Zack Greinke signing with the Dodgers may actually be the best case scenario. He leaves the Angels, avoids another team in the Mariners’ division, Texas, and if Josh Hamilton isnt wanted by the Rangers, regardless of if he comes to Seattle or not, it will be a little easier to win ballgames in the ALWest.

Mariners Trade Rumors July 18


Mariners Trade Rumors!

For many baseball fans this is the time of the year they find most exciting. It’s the season within a season, the trade rumor season. July is a month when team in contention pray their team acquires that one piece that will carry them to the World Series. For teams such as the Mariners; one hopes to unload an unwanted burden (Chone Figgins), and pick up some pieces that can truly help the team contend in 2013 or 2014.

Four days ago we wrote about the Mariners that were the most likely trade candidates. The players mentioned in those rumors still remain likely to be gone in the next two weeks.

Mariners Trade Rumors July 14


What has changed since then is pretty significant. Jay Buhner said he would vomit if management extends a contract offer to Ichiro for multiple years, even if it is at half his current salary.

Different stories are floating around on the subject. Some say the organization already knows they will be aiming at locking up Ichiro for at least two more years.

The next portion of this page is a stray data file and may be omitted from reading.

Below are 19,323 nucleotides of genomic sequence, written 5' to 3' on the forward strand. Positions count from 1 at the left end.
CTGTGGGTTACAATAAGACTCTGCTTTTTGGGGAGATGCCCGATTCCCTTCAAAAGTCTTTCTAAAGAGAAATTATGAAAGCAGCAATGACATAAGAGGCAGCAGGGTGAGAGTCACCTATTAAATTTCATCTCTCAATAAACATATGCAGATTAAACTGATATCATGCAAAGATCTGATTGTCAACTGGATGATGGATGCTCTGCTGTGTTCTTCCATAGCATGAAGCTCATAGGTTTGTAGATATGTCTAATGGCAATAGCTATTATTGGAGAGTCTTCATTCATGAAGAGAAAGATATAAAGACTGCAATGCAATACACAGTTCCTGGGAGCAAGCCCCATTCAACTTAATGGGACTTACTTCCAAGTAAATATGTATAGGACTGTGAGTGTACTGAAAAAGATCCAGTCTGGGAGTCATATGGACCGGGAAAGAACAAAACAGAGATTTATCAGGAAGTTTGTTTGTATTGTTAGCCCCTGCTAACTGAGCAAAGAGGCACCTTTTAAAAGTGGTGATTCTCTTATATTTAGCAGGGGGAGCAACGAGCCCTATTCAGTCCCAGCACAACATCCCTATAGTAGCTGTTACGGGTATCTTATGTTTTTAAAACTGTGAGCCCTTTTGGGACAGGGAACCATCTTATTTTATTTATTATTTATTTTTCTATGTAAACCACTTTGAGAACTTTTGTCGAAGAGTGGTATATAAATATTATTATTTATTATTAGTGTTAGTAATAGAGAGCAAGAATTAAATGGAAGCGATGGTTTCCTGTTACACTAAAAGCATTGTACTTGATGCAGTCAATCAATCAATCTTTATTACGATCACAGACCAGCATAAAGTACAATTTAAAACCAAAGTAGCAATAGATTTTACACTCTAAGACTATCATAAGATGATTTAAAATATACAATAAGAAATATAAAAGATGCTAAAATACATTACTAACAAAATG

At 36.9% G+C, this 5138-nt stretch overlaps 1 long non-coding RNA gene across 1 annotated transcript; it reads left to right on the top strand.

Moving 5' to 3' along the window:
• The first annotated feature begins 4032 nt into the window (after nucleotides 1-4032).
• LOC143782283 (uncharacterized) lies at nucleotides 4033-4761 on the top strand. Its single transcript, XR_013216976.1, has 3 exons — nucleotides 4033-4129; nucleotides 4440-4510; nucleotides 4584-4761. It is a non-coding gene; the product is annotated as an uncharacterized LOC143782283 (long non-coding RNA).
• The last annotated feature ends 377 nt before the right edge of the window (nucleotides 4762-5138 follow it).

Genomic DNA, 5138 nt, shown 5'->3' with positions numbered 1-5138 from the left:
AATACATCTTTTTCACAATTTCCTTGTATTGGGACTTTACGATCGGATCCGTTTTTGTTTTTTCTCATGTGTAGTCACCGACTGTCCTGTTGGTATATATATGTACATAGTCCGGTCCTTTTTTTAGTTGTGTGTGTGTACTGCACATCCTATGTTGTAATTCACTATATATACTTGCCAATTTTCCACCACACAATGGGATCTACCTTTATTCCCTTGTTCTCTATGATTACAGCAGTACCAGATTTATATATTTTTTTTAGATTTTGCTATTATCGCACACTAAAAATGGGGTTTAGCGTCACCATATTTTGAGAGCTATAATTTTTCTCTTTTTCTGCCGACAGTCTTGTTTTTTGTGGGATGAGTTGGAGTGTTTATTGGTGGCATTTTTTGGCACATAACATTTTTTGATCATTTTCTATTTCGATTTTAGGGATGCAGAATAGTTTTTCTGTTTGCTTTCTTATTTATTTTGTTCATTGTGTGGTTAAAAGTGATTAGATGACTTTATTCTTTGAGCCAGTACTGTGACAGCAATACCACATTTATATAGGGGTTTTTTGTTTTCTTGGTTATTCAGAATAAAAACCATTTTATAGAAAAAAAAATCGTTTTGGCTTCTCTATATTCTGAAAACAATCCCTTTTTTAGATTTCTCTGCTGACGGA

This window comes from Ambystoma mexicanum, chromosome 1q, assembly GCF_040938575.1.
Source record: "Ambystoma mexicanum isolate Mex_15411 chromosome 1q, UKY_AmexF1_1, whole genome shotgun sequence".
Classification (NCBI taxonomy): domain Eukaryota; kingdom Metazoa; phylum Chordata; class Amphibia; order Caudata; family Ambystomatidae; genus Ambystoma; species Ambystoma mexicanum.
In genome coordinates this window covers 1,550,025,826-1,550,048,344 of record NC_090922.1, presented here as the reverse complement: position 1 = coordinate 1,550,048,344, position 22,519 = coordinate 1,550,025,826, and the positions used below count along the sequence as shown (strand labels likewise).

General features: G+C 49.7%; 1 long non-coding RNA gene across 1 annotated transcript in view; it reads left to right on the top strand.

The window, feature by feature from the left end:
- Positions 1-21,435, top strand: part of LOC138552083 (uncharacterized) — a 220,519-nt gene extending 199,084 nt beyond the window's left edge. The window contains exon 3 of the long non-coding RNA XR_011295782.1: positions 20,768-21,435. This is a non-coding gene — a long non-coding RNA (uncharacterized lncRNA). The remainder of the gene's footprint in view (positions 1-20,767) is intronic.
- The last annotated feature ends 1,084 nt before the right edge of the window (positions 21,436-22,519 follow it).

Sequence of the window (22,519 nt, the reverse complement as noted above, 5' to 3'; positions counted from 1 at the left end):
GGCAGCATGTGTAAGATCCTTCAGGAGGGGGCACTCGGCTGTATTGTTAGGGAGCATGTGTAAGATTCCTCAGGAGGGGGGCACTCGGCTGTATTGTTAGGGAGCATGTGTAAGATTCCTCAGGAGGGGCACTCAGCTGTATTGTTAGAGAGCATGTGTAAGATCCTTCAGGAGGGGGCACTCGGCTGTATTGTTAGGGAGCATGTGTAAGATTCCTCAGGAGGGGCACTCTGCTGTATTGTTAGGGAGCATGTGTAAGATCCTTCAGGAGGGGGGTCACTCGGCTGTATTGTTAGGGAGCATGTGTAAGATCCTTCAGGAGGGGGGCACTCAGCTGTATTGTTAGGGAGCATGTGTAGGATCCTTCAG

Another claims the front office has the same mentality as Buhner.

Dave Cameron wrote an amazing piece on Ichiro and why the team should celebrate his past accomplishments with the team and show him the door. Which I agree with 100%.


Justin Upton became an almost certainty to be traded. If not in July, then during the offseason, reports Bob Nightengale.

Would Upton be a good fit in Seattle? I, as many Mariner fans would agree – Upton would be a significant upgrade over Ichiro. He’s signed through 2015, right around when the Mariners should start contending for the AL West. Upton would cost the Mariners at least one, if not two of their “untouchables” (Kyle Seager, Dustin Ackley, Jesus Montero, James Paxton, Danny Hultzen and Taijuan Walker).